Changing the Debate on Quality Assurance in Higher Education (DRAFT)
* Please note, this is an advanced preview and the final paper will be released in February, 2016.
Since 2014 the U.S. Chamber of Commerce Foundation has addressed long-standing challenges around employer engagement in education and workforce systems. Through the Talent Pipeline Management initiative, we have explored applying lessons learned from supply chain management to expand the leadership role of employers as end-customers of talent supply chain partnerships. However, some concepts introduced through our work have yet to be fully explored, including how employers can designate preferred providers for sourcing talent. This requires a deeper exploration into lessons learned from supplier quality assurance and certification systems in supply chain management.
The challenge we are confronted with now is how to extend these lessons learned from supply chain management to a rapidly changing postsecondary environment where higher education accreditation plays a major quality assurance role. Solving this challenge cannot be narrowly defined in terms of how to reform accreditation; nor can it be a solution driven by government mandate, finance, and regulation.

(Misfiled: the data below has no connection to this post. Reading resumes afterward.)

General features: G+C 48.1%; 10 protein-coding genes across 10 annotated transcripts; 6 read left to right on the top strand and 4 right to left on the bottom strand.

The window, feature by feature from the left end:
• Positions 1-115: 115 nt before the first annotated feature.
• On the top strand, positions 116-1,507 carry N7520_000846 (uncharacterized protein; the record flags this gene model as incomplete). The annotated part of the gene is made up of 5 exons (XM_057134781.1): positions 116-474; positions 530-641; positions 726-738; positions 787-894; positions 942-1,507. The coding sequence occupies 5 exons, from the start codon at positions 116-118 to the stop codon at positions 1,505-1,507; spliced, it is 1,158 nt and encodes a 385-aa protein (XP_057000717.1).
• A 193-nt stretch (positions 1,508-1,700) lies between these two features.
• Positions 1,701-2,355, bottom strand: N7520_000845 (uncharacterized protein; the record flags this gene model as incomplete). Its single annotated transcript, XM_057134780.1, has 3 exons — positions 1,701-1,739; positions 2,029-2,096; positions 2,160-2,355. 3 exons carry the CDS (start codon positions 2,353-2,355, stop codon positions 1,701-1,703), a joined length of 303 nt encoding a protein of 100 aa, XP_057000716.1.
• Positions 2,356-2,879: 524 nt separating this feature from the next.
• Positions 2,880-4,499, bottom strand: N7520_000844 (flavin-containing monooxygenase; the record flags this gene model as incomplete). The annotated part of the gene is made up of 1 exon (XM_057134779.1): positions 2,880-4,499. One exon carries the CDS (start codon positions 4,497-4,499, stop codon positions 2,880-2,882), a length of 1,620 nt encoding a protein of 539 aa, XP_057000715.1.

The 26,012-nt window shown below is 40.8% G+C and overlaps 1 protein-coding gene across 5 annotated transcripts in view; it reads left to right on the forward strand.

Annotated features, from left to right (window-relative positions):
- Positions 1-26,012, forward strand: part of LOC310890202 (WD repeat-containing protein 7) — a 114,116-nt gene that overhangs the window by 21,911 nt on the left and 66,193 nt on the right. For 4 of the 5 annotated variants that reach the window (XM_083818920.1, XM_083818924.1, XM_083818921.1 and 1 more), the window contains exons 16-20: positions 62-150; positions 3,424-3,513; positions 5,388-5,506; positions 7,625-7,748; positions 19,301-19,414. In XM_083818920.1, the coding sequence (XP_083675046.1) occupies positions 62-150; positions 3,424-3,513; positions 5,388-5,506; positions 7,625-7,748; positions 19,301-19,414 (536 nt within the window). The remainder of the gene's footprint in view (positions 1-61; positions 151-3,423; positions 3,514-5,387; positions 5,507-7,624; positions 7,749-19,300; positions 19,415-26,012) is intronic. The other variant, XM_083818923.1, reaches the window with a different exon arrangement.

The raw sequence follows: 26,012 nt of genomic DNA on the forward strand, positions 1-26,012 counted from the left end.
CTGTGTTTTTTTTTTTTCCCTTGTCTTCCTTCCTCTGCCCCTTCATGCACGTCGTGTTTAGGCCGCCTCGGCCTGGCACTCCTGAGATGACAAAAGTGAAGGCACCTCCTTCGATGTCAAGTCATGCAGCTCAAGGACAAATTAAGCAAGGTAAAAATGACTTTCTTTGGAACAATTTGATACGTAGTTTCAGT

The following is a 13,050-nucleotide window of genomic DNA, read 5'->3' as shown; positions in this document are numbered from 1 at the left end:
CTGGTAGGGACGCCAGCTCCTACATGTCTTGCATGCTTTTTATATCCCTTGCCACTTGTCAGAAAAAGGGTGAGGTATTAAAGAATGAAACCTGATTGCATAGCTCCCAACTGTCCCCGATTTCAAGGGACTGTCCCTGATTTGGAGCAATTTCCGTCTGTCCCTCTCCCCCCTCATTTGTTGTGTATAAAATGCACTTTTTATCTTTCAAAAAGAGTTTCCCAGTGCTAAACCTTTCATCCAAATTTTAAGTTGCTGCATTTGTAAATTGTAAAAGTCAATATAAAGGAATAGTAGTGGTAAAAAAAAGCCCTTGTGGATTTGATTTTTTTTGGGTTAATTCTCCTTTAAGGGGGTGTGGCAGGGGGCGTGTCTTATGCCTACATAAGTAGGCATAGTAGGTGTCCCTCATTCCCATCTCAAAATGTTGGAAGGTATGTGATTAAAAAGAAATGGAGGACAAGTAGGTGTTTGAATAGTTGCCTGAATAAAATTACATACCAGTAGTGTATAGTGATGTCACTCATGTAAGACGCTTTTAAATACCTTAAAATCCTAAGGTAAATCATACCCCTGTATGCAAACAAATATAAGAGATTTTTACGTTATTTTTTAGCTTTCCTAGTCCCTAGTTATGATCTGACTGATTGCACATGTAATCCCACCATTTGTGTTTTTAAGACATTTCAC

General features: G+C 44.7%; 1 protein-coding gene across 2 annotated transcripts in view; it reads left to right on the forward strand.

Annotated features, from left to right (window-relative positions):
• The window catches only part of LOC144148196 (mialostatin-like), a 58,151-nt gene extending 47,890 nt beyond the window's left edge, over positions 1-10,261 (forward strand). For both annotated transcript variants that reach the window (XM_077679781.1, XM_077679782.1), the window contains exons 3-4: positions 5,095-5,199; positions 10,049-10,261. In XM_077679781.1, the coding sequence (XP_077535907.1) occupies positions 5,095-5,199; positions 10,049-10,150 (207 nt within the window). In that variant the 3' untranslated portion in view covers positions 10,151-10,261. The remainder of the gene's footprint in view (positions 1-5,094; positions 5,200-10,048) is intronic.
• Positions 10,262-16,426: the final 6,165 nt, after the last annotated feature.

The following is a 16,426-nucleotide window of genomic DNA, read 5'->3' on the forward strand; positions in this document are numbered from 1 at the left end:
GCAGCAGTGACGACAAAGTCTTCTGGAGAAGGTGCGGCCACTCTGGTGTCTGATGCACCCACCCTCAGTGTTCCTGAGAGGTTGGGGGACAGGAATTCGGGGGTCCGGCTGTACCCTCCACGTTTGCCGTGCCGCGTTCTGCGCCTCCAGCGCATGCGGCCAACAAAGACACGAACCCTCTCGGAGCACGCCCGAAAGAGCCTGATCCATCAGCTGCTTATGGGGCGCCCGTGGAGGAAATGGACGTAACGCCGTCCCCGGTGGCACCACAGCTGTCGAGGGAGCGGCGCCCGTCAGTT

Instead we argue that there is a need for a different approach that would establish a voluntary, employer-driven talent supplier recognition and certification system—one that can complement the existing accreditation system and be used to improve government-supported quality assurance systems over time.
We begin with an overview of the Talent Pipeline Management initiative and lessons learned from supply chain management in supplier quality assurance and certification. Next, we present two approaches for expanding the employer role in higher education accreditation and a roadmap for developing an independent, employer-driven system. We then address implications for scaling and sustaining this new approach and conclude by issuing a call to action.
Click the link below to read the draft.